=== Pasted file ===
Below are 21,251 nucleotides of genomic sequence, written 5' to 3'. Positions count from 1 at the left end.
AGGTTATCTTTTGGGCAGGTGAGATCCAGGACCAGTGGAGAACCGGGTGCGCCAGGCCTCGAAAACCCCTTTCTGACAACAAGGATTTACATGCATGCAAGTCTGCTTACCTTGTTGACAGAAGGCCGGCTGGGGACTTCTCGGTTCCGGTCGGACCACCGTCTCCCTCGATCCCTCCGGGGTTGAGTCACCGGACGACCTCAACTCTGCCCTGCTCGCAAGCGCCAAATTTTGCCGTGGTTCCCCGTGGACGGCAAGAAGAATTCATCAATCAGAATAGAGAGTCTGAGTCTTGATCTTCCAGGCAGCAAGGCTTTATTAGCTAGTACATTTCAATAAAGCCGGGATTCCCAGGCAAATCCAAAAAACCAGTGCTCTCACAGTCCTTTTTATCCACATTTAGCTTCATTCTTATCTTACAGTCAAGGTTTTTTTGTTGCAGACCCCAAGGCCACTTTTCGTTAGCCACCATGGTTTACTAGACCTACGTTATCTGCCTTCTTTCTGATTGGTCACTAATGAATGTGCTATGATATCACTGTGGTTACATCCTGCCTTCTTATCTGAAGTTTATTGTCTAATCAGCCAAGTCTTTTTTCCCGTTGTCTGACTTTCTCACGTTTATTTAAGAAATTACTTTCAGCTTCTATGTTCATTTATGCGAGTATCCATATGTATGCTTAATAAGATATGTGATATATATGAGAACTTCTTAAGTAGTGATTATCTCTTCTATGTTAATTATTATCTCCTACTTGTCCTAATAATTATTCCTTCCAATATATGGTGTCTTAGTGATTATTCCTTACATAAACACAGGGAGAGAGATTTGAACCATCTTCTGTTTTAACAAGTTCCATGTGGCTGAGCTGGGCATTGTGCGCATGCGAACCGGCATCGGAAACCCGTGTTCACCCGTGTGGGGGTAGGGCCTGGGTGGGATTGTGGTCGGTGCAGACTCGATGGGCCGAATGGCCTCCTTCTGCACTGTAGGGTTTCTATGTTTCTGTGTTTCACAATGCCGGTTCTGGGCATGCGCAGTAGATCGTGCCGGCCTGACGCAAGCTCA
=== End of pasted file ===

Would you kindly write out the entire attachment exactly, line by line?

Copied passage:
Below are 21,251 nucleotides of genomic sequence, written 5' to 3'. Positions count from 1 at the left end.
AGGTTATCTTTTGGGCAGGTGAGATCCAGGACCAGTGGAGAACCGGGTGCGCCAGGCCTCGAAAACCCCTTTCTGACAACAAGGATTTACATGCATGCAAGTCTGCTTACCTTGTTGACAGAAGGCCGGCTGGGGACTTCTCGGTTCCGGTCGGACCACCGTCTCCCTCGATCCCTCCGGGGTTGAGTCACCGGACGACCTCAACTCTGCCCTGCTCGCAAGCGCCAAATTTTGCCGTGGTTCCCCGTGGACGGCAAGAAGAATTCATCAATCAGAATAGAGAGTCTGAGTCTTGATCTTCCAGGCAGCAAGGCTTTATTAGCTAGTACATTTCAATAAAGCCGGGATTCCCAGGCAAATCCAAAAAACCAGTGCTCTCACAGTCCTTTTTATCCACATTTAGCTTCATTCTTATCTTACAGTCAAGGTTTTTTTGTTGCAGACCCCAAGGCCACTTTTCGTTAGCCACCATGGTTTACTAGACCTACGTTATCTGCCTTCTTTCTGATTGGTCACTAATGAATGTGCTATGATATCACTGTGGTTACATCCTGCCTTCTTATCTGAAGTTTATTGTCTAATCAGCCAAGTCTTTTTTCCCGTTGTCTGACTTTCTCACGTTTATTTAAGAAATTACTTTCAGCTTCTATGTTCATTTATGCGAGTATCCATATGTATGCTTAATAAGATATGTGATATATATGAGAACTTCTTAAGTAGTGATTATCTCTTCTATGTTAATTATTATCTCCTACTTGTCCTAATAATTATTCCTTCCAATATATGGTGTCTTAGTGATTATTCCTTACATAAACACAGGGAGAGAGATTTGAACCATCTTCTGTTTTAACAAGTTCCATGTGGCTGAGCTGGGCATTGTGCGCATGCGAACCGGCATCGGAAACCCGTGTTCACCCGTGTGGGGGTAGGGCCTGGGTGGGATTGTGGTCGGTGCAGACTCGATGGGCCGAATGGCCTCCTTCTGCACTGTAGGGTTTCTATGTTTCTGTGTTTCACAATGCCGGTTCTGGGCATGCGCAGTAGATCGTGCCGGCCTGACGCAAGCTCA